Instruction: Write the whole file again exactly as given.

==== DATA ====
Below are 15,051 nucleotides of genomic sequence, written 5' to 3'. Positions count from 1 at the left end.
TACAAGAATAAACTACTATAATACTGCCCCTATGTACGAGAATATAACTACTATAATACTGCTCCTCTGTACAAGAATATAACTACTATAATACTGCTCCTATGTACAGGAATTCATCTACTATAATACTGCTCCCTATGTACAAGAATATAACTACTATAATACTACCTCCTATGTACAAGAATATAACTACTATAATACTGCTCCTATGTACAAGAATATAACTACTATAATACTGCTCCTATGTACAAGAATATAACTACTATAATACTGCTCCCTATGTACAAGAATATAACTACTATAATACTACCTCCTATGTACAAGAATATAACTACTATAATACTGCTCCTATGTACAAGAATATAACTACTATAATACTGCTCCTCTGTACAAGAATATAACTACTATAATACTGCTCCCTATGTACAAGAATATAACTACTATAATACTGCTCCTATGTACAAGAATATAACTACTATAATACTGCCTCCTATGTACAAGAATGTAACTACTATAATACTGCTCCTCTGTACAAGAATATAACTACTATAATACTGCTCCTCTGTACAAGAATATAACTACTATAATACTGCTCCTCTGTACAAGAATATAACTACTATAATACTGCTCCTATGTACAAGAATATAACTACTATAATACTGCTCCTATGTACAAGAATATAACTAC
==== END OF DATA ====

Below are 15,051 nucleotides of genomic sequence, written 5' to 3'. Positions count from 1 at the left end.
TACAAGAATAAACTACTATAATACTGCCCCTATGTACGAGAATATAACTACTATAATACTGCTCCTCTGTACAAGAATATAACTACTATAATACTGCTCCTATGTACAGGAATTCATCTACTATAATACTGCTCCCTATGTACAAGAATATAACTACTATAATACTACCTCCTATGTACAAGAATATAACTACTATAATACTGCTCCTATGTACAAGAATATAACTACTATAATACTGCTCCTATGTACAAGAATATAACTACTATAATACTGCTCCCTATGTACAAGAATATAACTACTATAATACTACCTCCTATGTACAAGAATATAACTACTATAATACTGCTCCTATGTACAAGAATATAACTACTATAATACTGCTCCTCTGTACAAGAATATAACTACTATAATACTGCTCCCTATGTACAAGAATATAACTACTATAATACTGCTCCTATGTACAAGAATATAACTACTATAATACTGCCTCCTATGTACAAGAATGTAACTACTATAATACTGCTCCTCTGTACAAGAATATAACTACTATAATACTGCTCCTCTGTACAAGAATATAACTACTATAATACTGCTCCTCTGTACAAGAATATAACTACTATAATACTGCTCCTATGTACAAGAATATAACTACTATAATACTGCTCCTATGTACAAGAATATAACTAC